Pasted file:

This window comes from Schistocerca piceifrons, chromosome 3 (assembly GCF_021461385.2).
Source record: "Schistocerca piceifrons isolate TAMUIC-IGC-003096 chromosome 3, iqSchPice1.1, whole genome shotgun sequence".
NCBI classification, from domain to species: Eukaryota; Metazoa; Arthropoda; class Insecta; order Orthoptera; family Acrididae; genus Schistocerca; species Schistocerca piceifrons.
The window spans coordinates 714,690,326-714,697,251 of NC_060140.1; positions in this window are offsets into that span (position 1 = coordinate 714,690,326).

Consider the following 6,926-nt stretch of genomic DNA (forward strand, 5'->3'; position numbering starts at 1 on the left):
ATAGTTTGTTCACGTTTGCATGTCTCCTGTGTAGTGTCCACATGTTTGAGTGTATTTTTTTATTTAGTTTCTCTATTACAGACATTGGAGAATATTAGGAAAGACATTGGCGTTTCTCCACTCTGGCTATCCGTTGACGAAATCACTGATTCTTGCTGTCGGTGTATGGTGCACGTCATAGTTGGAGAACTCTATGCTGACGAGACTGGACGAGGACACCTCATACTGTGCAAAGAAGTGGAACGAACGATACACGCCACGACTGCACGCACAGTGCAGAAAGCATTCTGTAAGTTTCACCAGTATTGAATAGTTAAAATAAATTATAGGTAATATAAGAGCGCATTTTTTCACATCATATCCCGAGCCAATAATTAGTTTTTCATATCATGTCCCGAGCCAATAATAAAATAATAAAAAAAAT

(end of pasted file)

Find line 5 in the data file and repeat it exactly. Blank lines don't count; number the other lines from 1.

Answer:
Consider the following 6,926-nt stretch of genomic DNA (forward strand, 5'->3'; position numbering starts at 1 on the left):